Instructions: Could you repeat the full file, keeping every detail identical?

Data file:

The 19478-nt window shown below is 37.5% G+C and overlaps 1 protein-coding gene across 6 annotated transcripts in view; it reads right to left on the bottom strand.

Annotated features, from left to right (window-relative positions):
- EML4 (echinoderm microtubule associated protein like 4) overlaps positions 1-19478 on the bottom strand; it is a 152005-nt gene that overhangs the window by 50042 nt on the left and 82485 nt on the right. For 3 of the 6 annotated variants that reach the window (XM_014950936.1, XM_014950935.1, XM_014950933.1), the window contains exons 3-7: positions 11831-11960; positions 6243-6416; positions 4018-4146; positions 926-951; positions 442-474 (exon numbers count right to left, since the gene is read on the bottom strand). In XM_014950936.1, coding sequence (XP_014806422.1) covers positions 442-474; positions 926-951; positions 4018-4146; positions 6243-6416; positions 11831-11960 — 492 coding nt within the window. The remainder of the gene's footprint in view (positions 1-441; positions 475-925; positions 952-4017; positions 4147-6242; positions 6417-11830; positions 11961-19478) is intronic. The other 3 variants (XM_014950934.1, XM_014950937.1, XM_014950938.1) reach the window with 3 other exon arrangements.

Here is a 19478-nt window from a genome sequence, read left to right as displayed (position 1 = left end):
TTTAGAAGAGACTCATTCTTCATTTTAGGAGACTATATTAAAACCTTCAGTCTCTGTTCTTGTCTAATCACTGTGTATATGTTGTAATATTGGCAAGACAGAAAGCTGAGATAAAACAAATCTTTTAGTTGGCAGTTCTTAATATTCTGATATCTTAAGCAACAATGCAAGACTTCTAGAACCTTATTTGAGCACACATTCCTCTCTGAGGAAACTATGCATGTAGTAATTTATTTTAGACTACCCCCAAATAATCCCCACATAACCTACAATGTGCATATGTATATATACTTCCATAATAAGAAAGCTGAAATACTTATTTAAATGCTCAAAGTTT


The 19478-nt window shown below is 37.5% G+C and overlaps 1 protein-coding gene across 6 annotated transcripts in view; it reads right to left on the bottom strand.

Annotated features, from left to right (window-relative positions):
- EML4 (echinoderm microtubule associated protein like 4) overlaps positions 1-19478 on the bottom strand; it is a 152005-nt gene that overhangs the window by 50042 nt on the left and 82485 nt on the right. For 3 of the 6 annotated variants that reach the window (XM_014950936.1, XM_014950935.1, XM_014950933.1), the window contains exons 3-7: positions 11831-11960; positions 6243-6416; positions 4018-4146; positions 926-951; positions 442-474 (exon numbers count right to left, since the gene is read on the bottom strand). In XM_014950936.1, coding sequence (XP_014806422.1) covers positions 442-474; positions 926-951; positions 4018-4146; positions 6243-6416; positions 11831-11960 — 492 coding nt within the window. The remainder of the gene's footprint in view (positions 1-441; positions 475-925; positions 952-4017; positions 4147-6242; positions 6417-11830; positions 11961-19478) is intronic. The other 3 variants (XM_014950934.1, XM_014950937.1, XM_014950938.1) reach the window with 3 other exon arrangements.

Here is a 19478-nt window from a genome sequence, read left to right as displayed (position 1 = left end):
TTTAGAAGAGACTCATTCTTCATTTTAGGAGACTATATTAAAACCTTCAGTCTCTGTTCTTGTCTAATCACTGTGTATATGTTGTAATATTGGCAAGACAGAAAGCTGAGATAAAACAAATCTTTTAGTTGGCAGTTCTTAATATTCTGATATCTTAAGCAACAATGCAAGACTTCTAGAACCTTATTTGAGCACACATTCCTCTCTGAGGAAACTATGCATGTAGTAATTTATTTTAGACTACCCCCAAATAATCCCCACATAACCTACAATGTGCATATGTATATATACTTCCATAATAAGAAAGCTGAAATACTTATTTAAATGCTCAAAGTTT